October 2020
Volume 20, Issue 11
Open Access
Vision Sciences Society Annual Meeting Abstract  |   October 2020
Testing a two-stage model of stimulus selectivity in macaque V2
Author Affiliations & Notes
  • Timothy D. Oleskiw
    New York University
  • Justin D. Lieber
    New York University
  • J. Anthony Movshon
    New York University
  • Eero P. Simoncelli
    New York University
  • Footnotes
    Acknowledgements  NIH EY022428, Simons Foundation, Howard Hughes Medical Instutue
Journal of Vision October 2020, Vol.20, 1540. doi:https://doi.org/10.1167/jov.20.11.1540
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      Timothy D. Oleskiw, Justin D. Lieber, J. Anthony Movshon, Eero P. Simoncelli; Testing a two-stage model of stimulus selectivity in macaque V2. Journal of Vision 2020;20(11):1540. https://doi.org/10.1167/jov.20.11.1540.

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      © ARVO (1962-2015); The Authors (2016-present)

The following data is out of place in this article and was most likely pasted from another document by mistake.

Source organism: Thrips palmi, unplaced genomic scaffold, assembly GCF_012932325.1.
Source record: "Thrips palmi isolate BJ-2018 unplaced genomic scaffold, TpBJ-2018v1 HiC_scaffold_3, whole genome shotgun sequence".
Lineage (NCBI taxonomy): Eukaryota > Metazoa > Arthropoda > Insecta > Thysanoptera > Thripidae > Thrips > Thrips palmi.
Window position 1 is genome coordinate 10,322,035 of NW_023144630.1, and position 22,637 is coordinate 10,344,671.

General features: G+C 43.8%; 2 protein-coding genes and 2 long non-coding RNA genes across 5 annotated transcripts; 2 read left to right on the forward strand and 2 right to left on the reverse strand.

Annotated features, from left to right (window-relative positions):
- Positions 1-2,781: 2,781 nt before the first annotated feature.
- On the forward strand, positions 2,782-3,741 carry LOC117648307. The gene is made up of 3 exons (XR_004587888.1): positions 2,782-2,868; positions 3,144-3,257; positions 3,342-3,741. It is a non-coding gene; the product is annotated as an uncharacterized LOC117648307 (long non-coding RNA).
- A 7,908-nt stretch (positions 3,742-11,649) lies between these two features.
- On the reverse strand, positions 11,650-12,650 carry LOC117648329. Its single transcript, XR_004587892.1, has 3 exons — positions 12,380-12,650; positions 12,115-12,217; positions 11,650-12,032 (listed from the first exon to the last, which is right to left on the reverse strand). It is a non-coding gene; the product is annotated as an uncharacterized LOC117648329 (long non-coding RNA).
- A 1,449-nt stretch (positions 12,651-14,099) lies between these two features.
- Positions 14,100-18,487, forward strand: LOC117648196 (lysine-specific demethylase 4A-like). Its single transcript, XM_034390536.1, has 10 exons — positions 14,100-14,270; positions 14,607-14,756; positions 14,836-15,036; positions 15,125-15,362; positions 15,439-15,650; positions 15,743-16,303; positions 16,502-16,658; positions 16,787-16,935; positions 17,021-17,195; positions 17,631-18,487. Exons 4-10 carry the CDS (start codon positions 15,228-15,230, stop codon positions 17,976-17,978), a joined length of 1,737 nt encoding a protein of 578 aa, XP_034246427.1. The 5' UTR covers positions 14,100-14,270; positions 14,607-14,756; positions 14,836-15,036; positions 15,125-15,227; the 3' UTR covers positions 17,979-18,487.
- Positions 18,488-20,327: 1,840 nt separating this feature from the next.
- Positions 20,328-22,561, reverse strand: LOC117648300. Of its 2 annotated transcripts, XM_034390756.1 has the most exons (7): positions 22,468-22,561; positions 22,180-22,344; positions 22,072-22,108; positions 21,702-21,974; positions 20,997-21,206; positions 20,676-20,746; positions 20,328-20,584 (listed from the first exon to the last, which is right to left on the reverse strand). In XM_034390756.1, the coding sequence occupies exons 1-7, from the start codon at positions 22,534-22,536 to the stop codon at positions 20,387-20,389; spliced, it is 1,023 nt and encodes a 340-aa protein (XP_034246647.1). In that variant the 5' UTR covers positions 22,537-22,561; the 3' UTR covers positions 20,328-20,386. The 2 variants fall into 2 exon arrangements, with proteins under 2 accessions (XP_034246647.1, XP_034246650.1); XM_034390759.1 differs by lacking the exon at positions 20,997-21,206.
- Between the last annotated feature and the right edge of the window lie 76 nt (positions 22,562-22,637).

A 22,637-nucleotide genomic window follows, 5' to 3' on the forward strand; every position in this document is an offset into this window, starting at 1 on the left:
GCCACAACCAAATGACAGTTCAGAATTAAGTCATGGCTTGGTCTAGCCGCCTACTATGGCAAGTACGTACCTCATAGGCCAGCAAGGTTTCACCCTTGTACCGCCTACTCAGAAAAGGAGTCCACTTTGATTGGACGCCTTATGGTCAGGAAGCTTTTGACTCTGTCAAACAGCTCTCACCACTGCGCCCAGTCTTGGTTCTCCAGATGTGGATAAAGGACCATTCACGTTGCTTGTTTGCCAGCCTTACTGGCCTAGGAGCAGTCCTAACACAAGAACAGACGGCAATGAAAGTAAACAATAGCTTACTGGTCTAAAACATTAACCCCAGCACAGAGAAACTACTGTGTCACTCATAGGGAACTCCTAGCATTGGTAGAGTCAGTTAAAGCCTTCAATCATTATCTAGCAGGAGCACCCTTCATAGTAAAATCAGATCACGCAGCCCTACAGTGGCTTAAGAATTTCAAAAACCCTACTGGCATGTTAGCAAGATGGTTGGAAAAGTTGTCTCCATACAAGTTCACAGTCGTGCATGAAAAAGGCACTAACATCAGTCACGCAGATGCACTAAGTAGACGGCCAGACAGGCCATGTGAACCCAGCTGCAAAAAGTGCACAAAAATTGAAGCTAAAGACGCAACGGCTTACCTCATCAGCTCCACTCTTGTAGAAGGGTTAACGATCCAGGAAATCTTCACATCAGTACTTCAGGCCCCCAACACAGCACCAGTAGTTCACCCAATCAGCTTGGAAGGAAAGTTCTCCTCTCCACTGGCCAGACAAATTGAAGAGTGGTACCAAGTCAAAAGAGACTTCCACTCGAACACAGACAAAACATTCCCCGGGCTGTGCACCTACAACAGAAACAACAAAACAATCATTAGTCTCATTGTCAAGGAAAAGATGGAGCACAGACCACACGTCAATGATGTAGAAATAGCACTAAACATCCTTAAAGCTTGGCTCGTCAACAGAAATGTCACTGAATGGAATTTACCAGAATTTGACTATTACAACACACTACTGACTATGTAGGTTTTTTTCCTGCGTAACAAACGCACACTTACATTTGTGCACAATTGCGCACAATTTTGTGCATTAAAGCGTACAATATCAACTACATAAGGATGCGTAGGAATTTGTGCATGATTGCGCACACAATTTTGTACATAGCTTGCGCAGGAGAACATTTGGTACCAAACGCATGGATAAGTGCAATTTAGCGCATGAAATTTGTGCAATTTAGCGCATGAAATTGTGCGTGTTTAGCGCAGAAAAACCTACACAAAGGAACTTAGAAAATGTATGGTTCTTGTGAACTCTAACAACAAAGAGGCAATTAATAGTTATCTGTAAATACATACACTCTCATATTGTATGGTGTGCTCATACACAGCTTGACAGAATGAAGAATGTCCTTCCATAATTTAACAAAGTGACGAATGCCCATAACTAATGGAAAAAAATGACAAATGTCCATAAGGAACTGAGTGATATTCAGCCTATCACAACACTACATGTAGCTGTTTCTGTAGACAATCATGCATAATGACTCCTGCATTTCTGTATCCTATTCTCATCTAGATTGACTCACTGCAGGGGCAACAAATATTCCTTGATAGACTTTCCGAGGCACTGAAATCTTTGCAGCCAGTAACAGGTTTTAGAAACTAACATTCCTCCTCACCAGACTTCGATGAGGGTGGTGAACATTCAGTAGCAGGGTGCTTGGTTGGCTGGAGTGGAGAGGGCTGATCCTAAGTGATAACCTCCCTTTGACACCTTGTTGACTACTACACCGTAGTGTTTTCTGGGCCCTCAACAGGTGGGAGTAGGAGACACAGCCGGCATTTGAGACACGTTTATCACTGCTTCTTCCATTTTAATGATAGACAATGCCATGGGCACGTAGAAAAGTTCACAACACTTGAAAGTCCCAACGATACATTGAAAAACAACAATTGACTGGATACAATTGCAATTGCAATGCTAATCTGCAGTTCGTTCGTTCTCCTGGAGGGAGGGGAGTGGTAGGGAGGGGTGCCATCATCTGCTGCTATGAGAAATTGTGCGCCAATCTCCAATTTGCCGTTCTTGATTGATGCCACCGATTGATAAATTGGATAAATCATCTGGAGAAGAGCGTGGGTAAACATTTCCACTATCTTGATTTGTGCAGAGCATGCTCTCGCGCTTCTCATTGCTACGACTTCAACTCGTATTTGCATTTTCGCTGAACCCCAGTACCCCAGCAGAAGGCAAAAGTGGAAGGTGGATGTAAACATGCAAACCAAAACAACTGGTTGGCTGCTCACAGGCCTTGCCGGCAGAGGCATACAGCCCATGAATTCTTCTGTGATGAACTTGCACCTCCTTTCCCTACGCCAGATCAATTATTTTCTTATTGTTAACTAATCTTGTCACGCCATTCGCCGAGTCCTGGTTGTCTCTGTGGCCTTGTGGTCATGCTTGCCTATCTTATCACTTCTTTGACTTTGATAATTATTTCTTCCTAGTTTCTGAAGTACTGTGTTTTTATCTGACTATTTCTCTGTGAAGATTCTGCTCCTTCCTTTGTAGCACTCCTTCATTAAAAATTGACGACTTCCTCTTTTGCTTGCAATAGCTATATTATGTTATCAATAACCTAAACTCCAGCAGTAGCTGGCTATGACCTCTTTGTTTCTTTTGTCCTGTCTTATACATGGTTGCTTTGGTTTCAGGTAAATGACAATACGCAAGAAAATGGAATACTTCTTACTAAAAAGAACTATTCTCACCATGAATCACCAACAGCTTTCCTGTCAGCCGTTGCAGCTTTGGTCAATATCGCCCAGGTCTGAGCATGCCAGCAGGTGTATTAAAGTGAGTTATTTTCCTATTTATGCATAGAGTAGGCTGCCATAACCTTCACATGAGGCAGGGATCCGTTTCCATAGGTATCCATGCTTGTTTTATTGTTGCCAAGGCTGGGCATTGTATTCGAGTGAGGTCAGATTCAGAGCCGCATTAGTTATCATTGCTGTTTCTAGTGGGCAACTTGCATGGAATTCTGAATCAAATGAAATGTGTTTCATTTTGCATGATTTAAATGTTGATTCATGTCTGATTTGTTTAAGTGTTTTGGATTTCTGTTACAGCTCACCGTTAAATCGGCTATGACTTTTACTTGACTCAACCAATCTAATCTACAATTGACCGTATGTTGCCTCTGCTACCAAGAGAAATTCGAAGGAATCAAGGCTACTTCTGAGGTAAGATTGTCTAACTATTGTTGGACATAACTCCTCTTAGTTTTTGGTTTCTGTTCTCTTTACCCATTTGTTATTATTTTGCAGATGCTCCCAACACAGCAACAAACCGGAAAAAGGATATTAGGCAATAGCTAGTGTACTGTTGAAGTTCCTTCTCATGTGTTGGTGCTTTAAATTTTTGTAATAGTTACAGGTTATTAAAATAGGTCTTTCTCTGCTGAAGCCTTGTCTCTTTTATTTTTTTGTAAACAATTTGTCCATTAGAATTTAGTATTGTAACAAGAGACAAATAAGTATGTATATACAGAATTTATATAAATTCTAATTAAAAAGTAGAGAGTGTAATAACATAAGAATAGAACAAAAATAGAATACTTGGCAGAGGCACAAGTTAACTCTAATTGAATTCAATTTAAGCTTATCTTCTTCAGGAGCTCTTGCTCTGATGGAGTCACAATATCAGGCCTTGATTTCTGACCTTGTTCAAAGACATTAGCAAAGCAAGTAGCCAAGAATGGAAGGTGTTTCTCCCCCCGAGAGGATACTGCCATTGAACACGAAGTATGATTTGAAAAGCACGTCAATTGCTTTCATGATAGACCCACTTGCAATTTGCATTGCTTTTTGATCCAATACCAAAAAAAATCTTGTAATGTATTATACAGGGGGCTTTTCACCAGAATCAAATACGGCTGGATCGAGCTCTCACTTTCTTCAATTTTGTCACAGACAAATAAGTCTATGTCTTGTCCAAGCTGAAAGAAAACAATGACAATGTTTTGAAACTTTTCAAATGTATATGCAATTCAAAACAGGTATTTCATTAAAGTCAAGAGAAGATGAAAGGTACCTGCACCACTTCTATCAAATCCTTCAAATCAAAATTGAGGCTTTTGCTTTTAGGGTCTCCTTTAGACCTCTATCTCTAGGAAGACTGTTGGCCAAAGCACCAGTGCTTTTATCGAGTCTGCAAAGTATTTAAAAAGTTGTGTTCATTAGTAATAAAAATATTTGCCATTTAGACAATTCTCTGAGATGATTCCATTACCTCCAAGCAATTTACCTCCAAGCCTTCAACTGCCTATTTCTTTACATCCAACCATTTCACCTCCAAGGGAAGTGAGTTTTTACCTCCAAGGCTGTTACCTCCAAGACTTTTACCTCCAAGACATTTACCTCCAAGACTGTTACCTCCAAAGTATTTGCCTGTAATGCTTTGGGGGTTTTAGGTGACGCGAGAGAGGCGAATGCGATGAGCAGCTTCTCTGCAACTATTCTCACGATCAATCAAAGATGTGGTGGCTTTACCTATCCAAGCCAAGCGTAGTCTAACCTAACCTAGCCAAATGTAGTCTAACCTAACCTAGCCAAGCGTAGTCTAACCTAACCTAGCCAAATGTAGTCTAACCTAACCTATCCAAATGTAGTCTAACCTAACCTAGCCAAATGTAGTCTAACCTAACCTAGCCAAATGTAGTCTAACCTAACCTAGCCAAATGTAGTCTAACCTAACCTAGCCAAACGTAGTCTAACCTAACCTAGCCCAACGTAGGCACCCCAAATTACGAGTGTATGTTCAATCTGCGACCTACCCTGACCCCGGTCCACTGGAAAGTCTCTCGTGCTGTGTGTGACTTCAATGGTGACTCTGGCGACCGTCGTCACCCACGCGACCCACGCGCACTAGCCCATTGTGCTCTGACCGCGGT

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As visual information propagates along the ventral pathway, individual neurons respond selectively to stimulus features of increasing complexity. Neurons in primary visual cortex (V1) respond to oriented gratings, while many neurons of the second visual area (V2) respond to more complex patterns, such as the pseudo-periodic structure of visual texture. Although V1 responses are well explained by receptive field models localized in space, orientation, and scale, it is unknown how a neuron in V2, receiving input from a subset of V1 afferents, achieves selectivity for the complex visual features common to natural scenes. Recently, we have shown that by computing differences between populations of V1-like units, V2-like units can become sensitive to higher-order statistics of natural texture, beyond the oriented energy (spectral) features relayed by V1. Here we test our theoretical predictions against single-unit recordings in areas V1 and V2 in an awake and fixating macaque. After characterizing a unit’s receptive field using standard methods, we presented novel stimuli generated by superimposing patches of oriented gratings at multiple positions and scales. We fit a two-stage convolutional linear-nonlinear model to these responses: Stimuli are initially processed with a convolutional bank of V1-like filters selective for position, orientation, and scale. We then jointly optimize a linear-nonlinear combination of these rectified units to explain observed neural data. The model often explains a substantial fraction of response variance, comparable or superior to existing models. Qualitative differences emerge between models trained on V1 and V2 data. As expected, V1 models respond to a narrow range of position, orientation, and scale, whereas V2 cells often exhibit sensitivity to differences over stimulus position, scale, and orientation energy. By explicitly combining V1-like afferent activity, our two-stage model can explain V2’s selectivity for higher-order stimulus features.


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